Luang Prabang is quiet, quaint and polite. It’s the well-traveled librarian older sister of party girl Vang Vieng and loyal, happy Vientiane. Luang Prabang is on a peninsula at the confluence of the Mekong and the Nam Song rivers, which stretch throughout Indochina. It’s spotted with Wats (temples) that are hundreds of years old and orange-robed monks blend in with the citizens and tourists.
I discovered LP this morning on a bike ride around town. I am an early riser so I was out before any other bikers and had the roads mostly to myself for a good hour. I crossed over the Mekong on a converted railroad bridge, trying hard to stay upright over the uneven plank boards. My seat started to bend and I had to stop on a dirt road away from town. The bike needed a fix that required a wrench, which I didn’t have. A guardian angel in the form of a young man in a blue city worker uniform came over with a large wrench and some time to fix my seat. He left with a few of my thank yous and went back to work.
With a newly sturdy seat, I rode and rode and rode, through town and the touristy areas where every provincial house is a guesthouse, restaurant, or shop and then to the normal Laos every day part of town. That part had vegetable markets, tire shops, pharmacies, and noodle stalls. I rode out of town towards the mountains and passed farms and school children riding on their own bikes, heading home to lunch. I attempted to find a waterfall but instead found a working temple with orange robes hung on laundry lines and no one in sight. I stopped along the way for sticky rice, tea, and then a pineapple shake.
After my bike ride I went to get a foot massage. While being rubbed down by a very talented and hard handed woman, the sky went from bright to gray in minutes. I spied a palm tree through some buildings and it was moving and then whipping with the wind. Rain came pounding down soon after and caused drama around town. Every one hurried into motion to close windows and doors, move signs and stools. The electricity went out and my foot massage continued in semi-darkness. The rain became more even instead of ferocious and it was a nice compliment to the soothing hand kneading.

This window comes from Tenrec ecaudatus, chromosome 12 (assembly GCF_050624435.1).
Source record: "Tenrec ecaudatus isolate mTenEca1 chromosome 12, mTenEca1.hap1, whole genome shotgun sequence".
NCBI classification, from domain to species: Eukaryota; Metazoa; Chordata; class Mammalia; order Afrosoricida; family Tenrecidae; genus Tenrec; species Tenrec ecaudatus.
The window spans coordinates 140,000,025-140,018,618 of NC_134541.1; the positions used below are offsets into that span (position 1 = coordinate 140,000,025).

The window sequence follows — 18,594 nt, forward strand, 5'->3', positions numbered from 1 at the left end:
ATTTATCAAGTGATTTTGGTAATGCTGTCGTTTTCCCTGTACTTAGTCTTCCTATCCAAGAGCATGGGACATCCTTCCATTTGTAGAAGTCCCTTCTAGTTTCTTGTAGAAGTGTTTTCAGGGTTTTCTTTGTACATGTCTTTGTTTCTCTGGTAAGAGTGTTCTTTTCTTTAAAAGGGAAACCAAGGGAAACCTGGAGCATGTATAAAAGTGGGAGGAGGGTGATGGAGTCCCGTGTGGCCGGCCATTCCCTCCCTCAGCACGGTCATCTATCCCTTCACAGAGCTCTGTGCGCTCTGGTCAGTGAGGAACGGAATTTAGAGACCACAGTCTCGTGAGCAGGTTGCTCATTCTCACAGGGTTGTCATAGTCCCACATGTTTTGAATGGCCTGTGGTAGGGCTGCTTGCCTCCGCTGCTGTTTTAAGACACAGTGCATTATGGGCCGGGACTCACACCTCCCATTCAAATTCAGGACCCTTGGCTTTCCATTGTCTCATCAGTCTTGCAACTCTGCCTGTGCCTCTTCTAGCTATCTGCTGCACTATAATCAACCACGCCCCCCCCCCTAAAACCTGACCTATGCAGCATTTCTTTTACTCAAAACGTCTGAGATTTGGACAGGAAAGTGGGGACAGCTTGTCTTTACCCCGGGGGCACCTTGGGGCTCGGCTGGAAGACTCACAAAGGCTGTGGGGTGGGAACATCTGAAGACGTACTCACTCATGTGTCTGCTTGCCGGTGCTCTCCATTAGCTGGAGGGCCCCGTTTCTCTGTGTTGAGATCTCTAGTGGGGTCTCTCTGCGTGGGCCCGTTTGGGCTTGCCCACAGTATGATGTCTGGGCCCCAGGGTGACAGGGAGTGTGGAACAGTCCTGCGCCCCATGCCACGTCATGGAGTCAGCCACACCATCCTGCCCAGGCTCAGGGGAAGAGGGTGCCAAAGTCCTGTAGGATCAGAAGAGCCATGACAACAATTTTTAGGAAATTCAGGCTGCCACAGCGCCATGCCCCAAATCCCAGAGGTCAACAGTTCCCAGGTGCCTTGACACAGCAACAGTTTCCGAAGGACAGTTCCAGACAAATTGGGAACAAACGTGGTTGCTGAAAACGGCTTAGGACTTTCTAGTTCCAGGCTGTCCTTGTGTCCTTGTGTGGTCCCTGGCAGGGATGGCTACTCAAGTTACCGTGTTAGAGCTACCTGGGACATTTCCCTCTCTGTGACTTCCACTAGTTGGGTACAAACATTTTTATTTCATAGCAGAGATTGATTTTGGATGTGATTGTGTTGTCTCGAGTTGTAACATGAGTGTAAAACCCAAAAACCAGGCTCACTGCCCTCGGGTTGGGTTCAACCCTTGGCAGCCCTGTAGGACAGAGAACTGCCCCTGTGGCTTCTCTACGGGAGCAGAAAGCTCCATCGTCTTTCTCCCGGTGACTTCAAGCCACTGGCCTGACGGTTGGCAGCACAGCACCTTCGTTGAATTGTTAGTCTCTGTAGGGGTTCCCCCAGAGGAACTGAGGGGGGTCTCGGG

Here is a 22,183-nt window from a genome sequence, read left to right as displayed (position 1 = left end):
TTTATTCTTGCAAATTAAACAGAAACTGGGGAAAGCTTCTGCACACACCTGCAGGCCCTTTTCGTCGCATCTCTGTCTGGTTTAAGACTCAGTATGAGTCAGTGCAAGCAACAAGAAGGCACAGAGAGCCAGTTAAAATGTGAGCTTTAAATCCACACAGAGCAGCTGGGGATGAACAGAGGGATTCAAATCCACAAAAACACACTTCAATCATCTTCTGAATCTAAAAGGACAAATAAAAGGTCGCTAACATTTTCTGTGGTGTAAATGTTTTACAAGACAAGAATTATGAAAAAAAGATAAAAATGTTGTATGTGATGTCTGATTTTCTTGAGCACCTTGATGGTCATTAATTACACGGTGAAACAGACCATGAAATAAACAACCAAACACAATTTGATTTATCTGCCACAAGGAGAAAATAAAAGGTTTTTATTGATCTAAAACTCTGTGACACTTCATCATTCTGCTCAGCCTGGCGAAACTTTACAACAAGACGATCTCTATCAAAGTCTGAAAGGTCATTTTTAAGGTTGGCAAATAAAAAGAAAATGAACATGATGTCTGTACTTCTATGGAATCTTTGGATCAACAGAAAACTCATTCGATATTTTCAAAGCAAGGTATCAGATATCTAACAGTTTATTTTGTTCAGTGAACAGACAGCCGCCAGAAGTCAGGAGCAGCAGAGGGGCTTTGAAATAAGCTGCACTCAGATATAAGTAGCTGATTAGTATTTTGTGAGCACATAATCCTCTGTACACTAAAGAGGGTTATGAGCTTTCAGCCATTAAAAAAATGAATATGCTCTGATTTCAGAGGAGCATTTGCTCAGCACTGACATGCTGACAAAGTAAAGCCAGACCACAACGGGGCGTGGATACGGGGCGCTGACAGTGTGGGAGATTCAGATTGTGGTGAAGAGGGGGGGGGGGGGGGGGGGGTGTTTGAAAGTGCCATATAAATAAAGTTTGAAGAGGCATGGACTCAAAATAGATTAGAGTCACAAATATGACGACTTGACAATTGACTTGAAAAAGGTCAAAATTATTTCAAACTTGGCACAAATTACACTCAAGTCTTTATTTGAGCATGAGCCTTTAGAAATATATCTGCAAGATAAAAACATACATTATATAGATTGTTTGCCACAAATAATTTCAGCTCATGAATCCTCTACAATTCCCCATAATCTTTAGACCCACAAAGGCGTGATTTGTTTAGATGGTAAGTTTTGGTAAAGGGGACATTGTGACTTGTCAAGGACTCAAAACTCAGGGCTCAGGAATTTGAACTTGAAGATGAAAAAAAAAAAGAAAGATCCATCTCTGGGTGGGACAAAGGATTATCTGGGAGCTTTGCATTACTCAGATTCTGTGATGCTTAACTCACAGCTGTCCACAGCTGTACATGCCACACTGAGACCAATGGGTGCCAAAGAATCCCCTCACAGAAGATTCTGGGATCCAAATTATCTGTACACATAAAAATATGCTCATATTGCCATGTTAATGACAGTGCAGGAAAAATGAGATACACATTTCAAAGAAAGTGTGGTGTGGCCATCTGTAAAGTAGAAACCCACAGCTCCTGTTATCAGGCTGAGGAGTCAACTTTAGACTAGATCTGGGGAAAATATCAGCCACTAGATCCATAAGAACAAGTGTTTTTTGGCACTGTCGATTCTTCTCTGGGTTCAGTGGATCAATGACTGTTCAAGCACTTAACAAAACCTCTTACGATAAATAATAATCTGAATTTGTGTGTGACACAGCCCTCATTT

I had the idea to do a Mekong sunset boat cruise, but the rains prevented any such thing. I walked along the river road and saw tree branches, leaves, and awnings all over the street. Families were mobilized to pick up the debris. The ticket stand I had seen earlier was no where in sight. The road was atop a steep cliff that led to the banks of the river. This cliff was cut every 50 meters or so by stairs down to the edge of the Mekong. I looked longingly at each set of stairs for a boat full of Westerners or a queue I could join. But nothing. There were people at the boats, but unfortunately for them (and to a much much lesser extent, me) they were cleaning up storm messes like ripped off roofs and partially submerged boats.
I’d just about given up home when I saw a Western family of two parents, one grandparent, and three children descend one of these sets of stone stairs. I bounded off after them and asked if they were going on a boat ride. Thankfully for me, they spoke English and patiently paused while carrying babies down steep stone steps to say yes, I could join them.